Clarksville feels impact of severe weather brought by Harvey

A CDE Lightband worker repairs a power line ripped off a residence by a falling tree in the Idaho Springs neighborhood near Dunbar Cave Road. in Clarksville (Courtesy: City of Clarksville)

CLARKSVILLE, Tenn. (WKRN) – Trees and power lines were knocked down in Clarksville late Thursday and early Friday, as Harvey ravaged Middle Tennessee with severe weather.

Heavy rains forced water over low-lying areas and roadways, while the wind caused more damage.

(Courtesy: City of Clarksville)

According to emergency management officials, Clarksville saw 6 to 7.5 inches of rain overnight and wind gusts up to 44 mph.

The rain fall pushed the Red River and Cumberland River to flood stage, and localized flash flooding occurred along creeks and streams that flow into the rivers.

Clarksville Mayor Kim McMillian assures citizens that  city workers are working as hard as they can to keep the city safe.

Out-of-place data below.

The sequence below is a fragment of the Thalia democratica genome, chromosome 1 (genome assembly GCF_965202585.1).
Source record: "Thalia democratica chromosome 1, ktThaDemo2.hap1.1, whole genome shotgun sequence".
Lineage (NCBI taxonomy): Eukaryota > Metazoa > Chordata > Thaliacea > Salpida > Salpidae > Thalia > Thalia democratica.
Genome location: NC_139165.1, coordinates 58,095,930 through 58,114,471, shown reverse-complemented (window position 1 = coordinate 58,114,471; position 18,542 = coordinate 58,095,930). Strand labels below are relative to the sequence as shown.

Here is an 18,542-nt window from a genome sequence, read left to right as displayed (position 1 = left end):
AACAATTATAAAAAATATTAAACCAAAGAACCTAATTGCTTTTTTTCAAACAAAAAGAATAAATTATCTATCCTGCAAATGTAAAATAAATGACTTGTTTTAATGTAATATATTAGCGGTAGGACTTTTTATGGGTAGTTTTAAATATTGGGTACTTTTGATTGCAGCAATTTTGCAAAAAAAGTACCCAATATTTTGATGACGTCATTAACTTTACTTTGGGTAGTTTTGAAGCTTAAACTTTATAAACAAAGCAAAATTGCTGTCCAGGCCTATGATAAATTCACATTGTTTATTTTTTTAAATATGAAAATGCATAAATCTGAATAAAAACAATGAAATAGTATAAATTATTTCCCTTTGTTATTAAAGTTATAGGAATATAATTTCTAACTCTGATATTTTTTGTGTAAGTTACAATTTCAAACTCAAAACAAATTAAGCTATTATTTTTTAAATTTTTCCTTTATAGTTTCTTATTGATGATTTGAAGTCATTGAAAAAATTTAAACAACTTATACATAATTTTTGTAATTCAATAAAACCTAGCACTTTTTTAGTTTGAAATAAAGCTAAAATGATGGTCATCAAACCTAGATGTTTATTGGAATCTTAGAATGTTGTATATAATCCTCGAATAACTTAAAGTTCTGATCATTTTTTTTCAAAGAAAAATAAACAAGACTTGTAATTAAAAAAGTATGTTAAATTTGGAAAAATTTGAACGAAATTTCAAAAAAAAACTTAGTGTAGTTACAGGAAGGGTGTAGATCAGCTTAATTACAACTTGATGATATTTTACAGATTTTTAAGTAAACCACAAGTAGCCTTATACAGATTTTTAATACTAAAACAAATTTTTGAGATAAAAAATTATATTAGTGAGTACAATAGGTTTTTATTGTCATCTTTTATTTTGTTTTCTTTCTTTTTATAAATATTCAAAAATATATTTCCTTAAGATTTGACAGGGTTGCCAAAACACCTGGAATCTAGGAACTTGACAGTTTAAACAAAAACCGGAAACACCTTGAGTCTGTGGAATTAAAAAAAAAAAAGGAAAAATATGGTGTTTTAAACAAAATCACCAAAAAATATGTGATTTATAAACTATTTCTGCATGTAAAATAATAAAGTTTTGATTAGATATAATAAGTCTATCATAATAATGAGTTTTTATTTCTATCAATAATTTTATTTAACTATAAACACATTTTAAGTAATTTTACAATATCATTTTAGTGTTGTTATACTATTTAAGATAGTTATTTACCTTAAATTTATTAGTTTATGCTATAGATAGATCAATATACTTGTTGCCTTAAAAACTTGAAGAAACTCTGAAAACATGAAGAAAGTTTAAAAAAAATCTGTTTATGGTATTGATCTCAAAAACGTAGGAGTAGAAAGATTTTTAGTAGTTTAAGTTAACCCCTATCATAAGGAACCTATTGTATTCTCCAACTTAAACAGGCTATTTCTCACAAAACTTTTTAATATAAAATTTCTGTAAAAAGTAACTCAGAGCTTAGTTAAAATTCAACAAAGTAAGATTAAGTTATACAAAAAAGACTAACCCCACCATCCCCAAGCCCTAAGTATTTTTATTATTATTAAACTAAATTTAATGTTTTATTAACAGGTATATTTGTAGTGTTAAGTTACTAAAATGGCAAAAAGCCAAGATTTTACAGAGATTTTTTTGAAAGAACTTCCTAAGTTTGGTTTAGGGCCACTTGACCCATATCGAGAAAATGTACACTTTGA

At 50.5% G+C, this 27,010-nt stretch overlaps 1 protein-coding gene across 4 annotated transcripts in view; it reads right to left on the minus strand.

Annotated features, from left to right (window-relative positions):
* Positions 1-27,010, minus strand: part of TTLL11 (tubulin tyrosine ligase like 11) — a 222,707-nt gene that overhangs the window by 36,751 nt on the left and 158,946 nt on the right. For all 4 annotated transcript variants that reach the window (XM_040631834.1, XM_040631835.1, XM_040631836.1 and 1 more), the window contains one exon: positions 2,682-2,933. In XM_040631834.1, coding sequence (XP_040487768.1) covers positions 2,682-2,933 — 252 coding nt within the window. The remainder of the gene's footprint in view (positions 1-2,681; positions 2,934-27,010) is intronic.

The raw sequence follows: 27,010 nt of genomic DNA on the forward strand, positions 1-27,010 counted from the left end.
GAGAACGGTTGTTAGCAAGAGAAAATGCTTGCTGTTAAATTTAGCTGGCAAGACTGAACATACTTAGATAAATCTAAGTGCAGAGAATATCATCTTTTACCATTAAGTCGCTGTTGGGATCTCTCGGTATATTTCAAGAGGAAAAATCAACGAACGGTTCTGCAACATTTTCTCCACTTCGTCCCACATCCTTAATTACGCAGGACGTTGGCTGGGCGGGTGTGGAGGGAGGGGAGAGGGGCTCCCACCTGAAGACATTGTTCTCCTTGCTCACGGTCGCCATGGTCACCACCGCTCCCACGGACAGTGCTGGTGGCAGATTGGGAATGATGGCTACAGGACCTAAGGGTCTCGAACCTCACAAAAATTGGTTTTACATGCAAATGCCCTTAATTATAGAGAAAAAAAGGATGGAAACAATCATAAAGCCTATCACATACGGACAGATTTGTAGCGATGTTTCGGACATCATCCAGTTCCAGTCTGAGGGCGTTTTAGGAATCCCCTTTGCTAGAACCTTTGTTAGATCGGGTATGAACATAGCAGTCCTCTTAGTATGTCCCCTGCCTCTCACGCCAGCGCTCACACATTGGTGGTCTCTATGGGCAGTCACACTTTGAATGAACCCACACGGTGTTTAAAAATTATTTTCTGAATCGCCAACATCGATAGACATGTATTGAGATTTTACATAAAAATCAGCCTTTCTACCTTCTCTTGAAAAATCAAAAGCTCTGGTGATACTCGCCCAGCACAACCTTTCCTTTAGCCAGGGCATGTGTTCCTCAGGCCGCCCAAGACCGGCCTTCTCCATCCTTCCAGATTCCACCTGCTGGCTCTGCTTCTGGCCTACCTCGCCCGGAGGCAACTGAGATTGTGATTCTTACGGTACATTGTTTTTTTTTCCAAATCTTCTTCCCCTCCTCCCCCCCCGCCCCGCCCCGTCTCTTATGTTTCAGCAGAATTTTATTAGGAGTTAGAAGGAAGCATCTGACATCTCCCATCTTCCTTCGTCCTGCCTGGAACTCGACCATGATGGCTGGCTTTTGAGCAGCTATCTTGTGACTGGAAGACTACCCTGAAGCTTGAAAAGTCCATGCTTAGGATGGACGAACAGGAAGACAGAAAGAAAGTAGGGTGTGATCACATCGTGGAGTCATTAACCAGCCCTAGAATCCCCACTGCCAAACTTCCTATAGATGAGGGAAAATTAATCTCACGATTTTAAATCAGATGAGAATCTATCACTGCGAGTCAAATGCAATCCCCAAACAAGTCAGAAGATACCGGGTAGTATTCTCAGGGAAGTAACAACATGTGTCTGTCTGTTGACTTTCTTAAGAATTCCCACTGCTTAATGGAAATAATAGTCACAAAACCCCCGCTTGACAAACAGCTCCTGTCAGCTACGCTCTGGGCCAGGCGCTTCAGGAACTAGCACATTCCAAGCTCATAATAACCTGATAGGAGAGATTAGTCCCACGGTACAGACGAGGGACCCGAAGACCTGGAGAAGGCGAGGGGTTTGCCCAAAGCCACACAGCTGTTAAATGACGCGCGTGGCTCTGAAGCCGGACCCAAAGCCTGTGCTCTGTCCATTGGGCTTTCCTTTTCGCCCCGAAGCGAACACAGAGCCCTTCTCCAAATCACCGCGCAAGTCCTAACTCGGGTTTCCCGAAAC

“We haven’t had any major public safety emergencies because of the weather, but we’re seeing a lot of down trees and some flooding and power outages. All our departments are working to keep people and property safe, and we’re assessing damages as the day unfolds,” McMillian stated.

Clarksville Police spokesman Jim Knoll said officers were dealing with hazards caused by water on the roads, but no major crashes or injuries were reported.

Deputy Chief Ray Williams said Clarksville Fire Rescue had been busy responding to the downed trees and power lines. They responded to one fire, but it occurred before the severe weather hit and there were no injuries.

The Cumberland River at Clarksville (Courtesy: Norbert MacDonald)

According to officials, CDE Lightband, the city’s electric power utility, were out in force early Friday to fix downed power lines and restore electricity to the 500 customers who had outages.

Clarksville Parks and Recreation also announced that many of the city’s parks and golf courses were closed. You can see the full list of closures here.